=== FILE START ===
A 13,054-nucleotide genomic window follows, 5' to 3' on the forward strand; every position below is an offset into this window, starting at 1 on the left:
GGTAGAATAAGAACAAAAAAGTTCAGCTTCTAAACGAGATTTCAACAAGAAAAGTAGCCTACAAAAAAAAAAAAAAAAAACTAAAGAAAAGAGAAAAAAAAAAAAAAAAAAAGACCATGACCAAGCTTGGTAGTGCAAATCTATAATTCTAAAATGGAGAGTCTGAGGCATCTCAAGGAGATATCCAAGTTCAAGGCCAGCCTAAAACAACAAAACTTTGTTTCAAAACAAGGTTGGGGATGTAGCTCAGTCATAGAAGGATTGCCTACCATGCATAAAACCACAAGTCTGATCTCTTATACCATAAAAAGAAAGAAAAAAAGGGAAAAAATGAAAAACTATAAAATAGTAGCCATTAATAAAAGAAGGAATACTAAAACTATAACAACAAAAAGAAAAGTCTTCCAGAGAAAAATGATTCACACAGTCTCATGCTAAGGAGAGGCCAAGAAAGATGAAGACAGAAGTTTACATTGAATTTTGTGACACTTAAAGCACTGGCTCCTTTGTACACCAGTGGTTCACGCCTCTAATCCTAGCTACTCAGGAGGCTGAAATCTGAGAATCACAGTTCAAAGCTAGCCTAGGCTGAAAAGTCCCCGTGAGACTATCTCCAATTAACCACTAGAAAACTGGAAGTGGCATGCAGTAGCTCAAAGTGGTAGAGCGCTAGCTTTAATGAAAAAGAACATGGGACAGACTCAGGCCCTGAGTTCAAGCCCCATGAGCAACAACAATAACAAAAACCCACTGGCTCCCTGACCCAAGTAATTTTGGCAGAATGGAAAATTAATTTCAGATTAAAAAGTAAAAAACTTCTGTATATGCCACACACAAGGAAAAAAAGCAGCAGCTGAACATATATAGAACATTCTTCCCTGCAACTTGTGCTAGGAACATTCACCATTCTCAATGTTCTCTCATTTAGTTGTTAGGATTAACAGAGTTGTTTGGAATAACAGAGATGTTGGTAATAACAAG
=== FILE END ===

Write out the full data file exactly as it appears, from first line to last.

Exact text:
A 13,054-nucleotide genomic window follows, 5' to 3' on the forward strand; every position below is an offset into this window, starting at 1 on the left:
GGTAGAATAAGAACAAAAAAGTTCAGCTTCTAAACGAGATTTCAACAAGAAAAGTAGCCTACAAAAAAAAAAAAAAAAAACTAAAGAAAAGAGAAAAAAAAAAAAAAAAAAAGACCATGACCAAGCTTGGTAGTGCAAATCTATAATTCTAAAATGGAGAGTCTGAGGCATCTCAAGGAGATATCCAAGTTCAAGGCCAGCCTAAAACAACAAAACTTTGTTTCAAAACAAGGTTGGGGATGTAGCTCAGTCATAGAAGGATTGCCTACCATGCATAAAACCACAAGTCTGATCTCTTATACCATAAAAAGAAAGAAAAAAAGGGAAAAAATGAAAAACTATAAAATAGTAGCCATTAATAAAAGAAGGAATACTAAAACTATAACAACAAAAAGAAAAGTCTTCCAGAGAAAAATGATTCACACAGTCTCATGCTAAGGAGAGGCCAAGAAAGATGAAGACAGAAGTTTACATTGAATTTTGTGACACTTAAAGCACTGGCTCCTTTGTACACCAGTGGTTCACGCCTCTAATCCTAGCTACTCAGGAGGCTGAAATCTGAGAATCACAGTTCAAAGCTAGCCTAGGCTGAAAAGTCCCCGTGAGACTATCTCCAATTAACCACTAGAAAACTGGAAGTGGCATGCAGTAGCTCAAAGTGGTAGAGCGCTAGCTTTAATGAAAAAGAACATGGGACAGACTCAGGCCCTGAGTTCAAGCCCCATGAGCAACAACAATAACAAAAACCCACTGGCTCCCTGACCCAAGTAATTTTGGCAGAATGGAAAATTAATTTCAGATTAAAAAGTAAAAAACTTCTGTATATGCCACACACAAGGAAAAAAAGCAGCAGCTGAACATATATAGAACATTCTTCCCTGCAACTTGTGCTAGGAACATTCACCATTCTCAATGTTCTCTCATTTAGTTGTTAGGATTAACAGAGTTGTTTGGAATAACAGAGATGTTGGTAATAACAAG